What is the point? Ultimately, it is about the depths of things. It is about the depths of things, when all we feel we have to hold on to are the fragments and ruins, the flotsam and jetsam; it's about being the rogue dandelion on the crumbling brick edifice of a wall set for demolition. How much our functionalist and pragmatic world clamours for us to live on the surface! How much we are stifled by living at such low altitudes!  

We are all in the gutter, but some of us are looking at the stars, as old Oscar said. I think, however, I prefer Gerard Manley Hopkins's version of the same idea. It's less cynical and less self-conscious.

 
THE WORLD is charged with the grandeur of God.
  It will flame out, like shining from shook foil;
  It gathers to a greatness, like the ooze of oil
Crushed. Why do men then now not reck his rod?
Generations have trod, have trod, have trod;       
  And all is seared with trade; bleared, smeared with toil;
  And wears man’s smudge and shares man’s smell: the soil
Is bare now, nor can foot feel, being shod.
And for all this, nature is never spent;
  There lives the dearest freshness deep down things;       
And though the last lights off the black West went
  Oh, morning, at the brown brink eastward, springs—
Because the Holy Ghost over the bent
  World broods with warm breast and with ah! bright wings.

Monday, 29 October 2012

Linked-In

My friend and colleague Professor Paul Scott has just opened a blog at Cufflink Catholic.

Paul has been displaying a series of cufflink shots on Facebook for some months now, and it was only a matter of time before this extravagant procession of aesthetic cufflinkery broke forth in search of a new platform. The narrative of his initiation to cufflinks is a veritable rebirth story, told with a waft of fine incense and the respectable echo of memory. I recommend it to you.

Meanwhile, I stagger from pillar to post, but mostly from lesson planning to admin task, in search of research time, illumination and copy. Notable achievements of the last few weeks include an almost perfect tarte tatin which collapsed only when it was being extracted from the pan, a new, key insight which might provide the start of my next book, and another birthday. By way of a present, Mrs Sudlow finally gave way to my incessant pleading and bought me a kitchen blowtorch. I cannot tell you how happy this has made me!

So, go over to Cufflink Catholic and say hello (both of you). 

With Professor Scott's cufflinks and my new incendiary prowess, I'm reminded of Chesterton's famous dictum: give us the luxuries in life and we will dispense with the necessities. Like all Chesterton's sayings - such as 'If a thing's worth doing, it's worth doing badly (even if you do it badly, in other words) - it is a paradox. What he means - says the blogger, indulging in a shameful act of overbearing glossaria - is that if we revel in the celebratory side of life, those things we consider necessary in the prosaic quotidian will be seen for what they are: frequently unimportant.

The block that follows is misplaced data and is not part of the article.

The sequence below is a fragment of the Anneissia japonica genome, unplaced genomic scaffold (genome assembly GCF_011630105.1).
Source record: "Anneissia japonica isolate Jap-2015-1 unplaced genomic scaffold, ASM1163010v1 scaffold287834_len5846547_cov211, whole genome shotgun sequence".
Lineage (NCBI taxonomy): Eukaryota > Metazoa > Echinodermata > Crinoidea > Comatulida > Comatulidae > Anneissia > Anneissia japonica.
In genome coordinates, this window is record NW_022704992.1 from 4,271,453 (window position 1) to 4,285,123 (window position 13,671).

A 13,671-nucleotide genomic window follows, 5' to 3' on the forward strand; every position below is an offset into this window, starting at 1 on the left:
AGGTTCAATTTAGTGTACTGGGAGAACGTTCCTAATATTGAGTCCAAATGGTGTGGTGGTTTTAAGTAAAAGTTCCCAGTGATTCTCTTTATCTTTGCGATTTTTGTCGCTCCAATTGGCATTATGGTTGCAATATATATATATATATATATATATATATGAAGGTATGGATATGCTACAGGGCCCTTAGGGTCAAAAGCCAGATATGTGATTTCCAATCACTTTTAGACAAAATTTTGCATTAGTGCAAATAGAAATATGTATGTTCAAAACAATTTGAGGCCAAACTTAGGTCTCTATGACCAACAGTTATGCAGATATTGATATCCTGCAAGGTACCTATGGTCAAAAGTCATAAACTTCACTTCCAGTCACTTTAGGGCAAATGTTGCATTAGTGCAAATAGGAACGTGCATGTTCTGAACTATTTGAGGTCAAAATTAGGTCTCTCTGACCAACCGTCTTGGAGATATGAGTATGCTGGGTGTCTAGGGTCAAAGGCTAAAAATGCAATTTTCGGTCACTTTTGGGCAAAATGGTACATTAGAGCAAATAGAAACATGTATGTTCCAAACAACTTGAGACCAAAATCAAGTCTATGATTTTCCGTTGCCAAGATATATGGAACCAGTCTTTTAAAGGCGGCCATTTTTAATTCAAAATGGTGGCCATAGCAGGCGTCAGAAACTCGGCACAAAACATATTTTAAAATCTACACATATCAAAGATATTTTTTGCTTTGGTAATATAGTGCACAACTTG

Monday, 15 October 2012

A fragment and a ruin

The last three weeks have been spent in a blur of work. It has been what we call preciously la rentrée (it sounds so much better that 'back to school'). I've been something of a fragment and ruin myself, staggering back home after lengthy days in dementedly boring meetings, or being spun in the hurricane of contemporary university bureaucracy.

These are heady days for higher education in the UK. While we have not a penny more to fund us, the students find themselves now paying anything up to £9,000 for a year's tuition, and so expectation seems racheted up several notches, even though we're still paddling the same somewhat leaky canoe.

It was with great delight that a few weeks ago I was asked to serve on something known as the Wellbeing Committee. The paradigms that prevail in this august assembly will be apparent even to the casual reader when you consider that their version of improving staff wellbeing involves free yoga classes, eye tests, blood pressure checks, etc. I confess to being thrilled to learn that they were planning to have a 'wellbeing bus' on campus in due course! What could be better? I am planning to launch my own suggestions at the next meeting: that staff wellbeing would be immesurably improved by regular 'bring a cake to work' days, flowers in the corridors, and quarterly carnivals (during which, for example, wet sponges can be flung at an 'enstocked' Vice Chancellor).